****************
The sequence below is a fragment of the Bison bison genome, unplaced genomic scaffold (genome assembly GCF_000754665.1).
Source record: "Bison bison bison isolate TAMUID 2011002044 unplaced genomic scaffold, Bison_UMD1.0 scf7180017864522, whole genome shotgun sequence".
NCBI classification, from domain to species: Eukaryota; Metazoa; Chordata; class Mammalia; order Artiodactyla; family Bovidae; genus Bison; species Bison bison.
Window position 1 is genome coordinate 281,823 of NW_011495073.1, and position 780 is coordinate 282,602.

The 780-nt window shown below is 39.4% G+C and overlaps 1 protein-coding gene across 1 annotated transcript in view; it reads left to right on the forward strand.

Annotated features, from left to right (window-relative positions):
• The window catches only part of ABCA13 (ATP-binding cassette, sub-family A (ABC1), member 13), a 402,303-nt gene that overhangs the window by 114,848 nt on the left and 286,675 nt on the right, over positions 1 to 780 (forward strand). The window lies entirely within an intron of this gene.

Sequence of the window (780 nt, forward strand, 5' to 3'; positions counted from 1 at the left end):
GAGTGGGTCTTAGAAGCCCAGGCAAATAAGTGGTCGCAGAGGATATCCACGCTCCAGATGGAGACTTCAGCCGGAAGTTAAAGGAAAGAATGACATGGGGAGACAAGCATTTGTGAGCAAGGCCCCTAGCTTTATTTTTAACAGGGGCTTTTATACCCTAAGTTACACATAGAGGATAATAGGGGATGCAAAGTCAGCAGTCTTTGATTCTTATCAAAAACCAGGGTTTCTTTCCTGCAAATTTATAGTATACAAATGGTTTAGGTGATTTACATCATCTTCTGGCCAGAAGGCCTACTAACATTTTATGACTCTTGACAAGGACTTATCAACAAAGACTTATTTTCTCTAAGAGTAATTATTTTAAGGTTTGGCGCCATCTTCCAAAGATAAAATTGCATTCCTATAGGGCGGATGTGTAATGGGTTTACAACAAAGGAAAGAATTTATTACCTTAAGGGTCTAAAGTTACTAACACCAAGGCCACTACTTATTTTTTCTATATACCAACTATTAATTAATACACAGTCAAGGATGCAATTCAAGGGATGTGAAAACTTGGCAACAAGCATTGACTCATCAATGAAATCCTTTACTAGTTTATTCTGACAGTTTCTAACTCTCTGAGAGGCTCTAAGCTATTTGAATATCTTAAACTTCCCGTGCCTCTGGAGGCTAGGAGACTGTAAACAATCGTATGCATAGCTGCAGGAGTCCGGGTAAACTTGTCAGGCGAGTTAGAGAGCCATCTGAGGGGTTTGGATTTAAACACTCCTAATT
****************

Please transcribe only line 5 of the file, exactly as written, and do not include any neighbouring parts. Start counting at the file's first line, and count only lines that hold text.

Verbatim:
The 780-nt window shown below is 39.4% G+C and overlaps 1 protein-coding gene across 1 annotated transcript in view; it reads left to right on the forward strand.